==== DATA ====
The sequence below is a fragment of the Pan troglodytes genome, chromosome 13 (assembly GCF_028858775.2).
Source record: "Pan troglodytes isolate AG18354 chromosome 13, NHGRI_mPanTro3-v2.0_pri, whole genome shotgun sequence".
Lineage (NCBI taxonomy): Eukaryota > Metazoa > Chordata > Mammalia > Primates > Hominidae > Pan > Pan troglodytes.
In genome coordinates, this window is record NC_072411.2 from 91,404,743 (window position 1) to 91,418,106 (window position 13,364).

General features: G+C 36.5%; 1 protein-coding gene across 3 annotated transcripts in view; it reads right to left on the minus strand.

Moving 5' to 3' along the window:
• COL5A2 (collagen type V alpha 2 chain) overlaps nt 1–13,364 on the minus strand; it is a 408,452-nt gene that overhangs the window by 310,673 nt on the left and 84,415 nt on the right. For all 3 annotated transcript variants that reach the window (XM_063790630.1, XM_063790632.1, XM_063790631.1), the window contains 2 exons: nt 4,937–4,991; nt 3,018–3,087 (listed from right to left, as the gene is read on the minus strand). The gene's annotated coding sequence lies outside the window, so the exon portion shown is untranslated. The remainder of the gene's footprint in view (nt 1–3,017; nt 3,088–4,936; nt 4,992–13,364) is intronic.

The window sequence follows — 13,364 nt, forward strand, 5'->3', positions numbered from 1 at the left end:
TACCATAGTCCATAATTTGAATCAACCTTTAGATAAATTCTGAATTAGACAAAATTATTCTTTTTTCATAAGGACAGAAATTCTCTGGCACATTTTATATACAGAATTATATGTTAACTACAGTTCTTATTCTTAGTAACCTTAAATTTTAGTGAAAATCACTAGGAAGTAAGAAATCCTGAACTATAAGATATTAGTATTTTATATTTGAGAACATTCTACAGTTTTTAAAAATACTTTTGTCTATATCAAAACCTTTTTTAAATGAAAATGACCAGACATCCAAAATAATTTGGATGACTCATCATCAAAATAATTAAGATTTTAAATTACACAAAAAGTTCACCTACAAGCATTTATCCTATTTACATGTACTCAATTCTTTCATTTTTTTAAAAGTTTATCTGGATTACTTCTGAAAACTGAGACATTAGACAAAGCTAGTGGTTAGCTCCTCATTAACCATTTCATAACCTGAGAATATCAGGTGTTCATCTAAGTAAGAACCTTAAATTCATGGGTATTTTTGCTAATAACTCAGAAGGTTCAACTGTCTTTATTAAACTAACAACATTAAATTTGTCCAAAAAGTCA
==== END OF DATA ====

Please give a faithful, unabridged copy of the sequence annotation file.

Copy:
The sequence below is a fragment of the Pan troglodytes genome, chromosome 13 (assembly GCF_028858775.2).
Source record: "Pan troglodytes isolate AG18354 chromosome 13, NHGRI_mPanTro3-v2.0_pri, whole genome shotgun sequence".
Lineage (NCBI taxonomy): Eukaryota > Metazoa > Chordata > Mammalia > Primates > Hominidae > Pan > Pan troglodytes.
In genome coordinates, this window is record NC_072411.2 from 91,404,743 (window position 1) to 91,418,106 (window position 13,364).

General features: G+C 36.5%; 1 protein-coding gene across 3 annotated transcripts in view; it reads right to left on the minus strand.

Moving 5' to 3' along the window:
• COL5A2 (collagen type V alpha 2 chain) overlaps nt 1–13,364 on the minus strand; it is a 408,452-nt gene that overhangs the window by 310,673 nt on the left and 84,415 nt on the right. For all 3 annotated transcript variants that reach the window (XM_063790630.1, XM_063790632.1, XM_063790631.1), the window contains 2 exons: nt 4,937–4,991; nt 3,018–3,087 (listed from right to left, as the gene is read on the minus strand). The gene's annotated coding sequence lies outside the window, so the exon portion shown is untranslated. The remainder of the gene's footprint in view (nt 1–3,017; nt 3,088–4,936; nt 4,992–13,364) is intronic.

The window sequence follows — 13,364 nt, forward strand, 5'->3', positions numbered from 1 at the left end:
TACCATAGTCCATAATTTGAATCAACCTTTAGATAAATTCTGAATTAGACAAAATTATTCTTTTTTCATAAGGACAGAAATTCTCTGGCACATTTTATATACAGAATTATATGTTAACTACAGTTCTTATTCTTAGTAACCTTAAATTTTAGTGAAAATCACTAGGAAGTAAGAAATCCTGAACTATAAGATATTAGTATTTTATATTTGAGAACATTCTACAGTTTTTAAAAATACTTTTGTCTATATCAAAACCTTTTTTAAATGAAAATGACCAGACATCCAAAATAATTTGGATGACTCATCATCAAAATAATTAAGATTTTAAATTACACAAAAAGTTCACCTACAAGCATTTATCCTATTTACATGTACTCAATTCTTTCATTTTTTTAAAAGTTTATCTGGATTACTTCTGAAAACTGAGACATTAGACAAAGCTAGTGGTTAGCTCCTCATTAACCATTTCATAACCTGAGAATATCAGGTGTTCATCTAAGTAAGAACCTTAAATTCATGGGTATTTTTGCTAATAACTCAGAAGGTTCAACTGTCTTTATTAAACTAACAACATTAAATTTGTCCAAAAAGTCA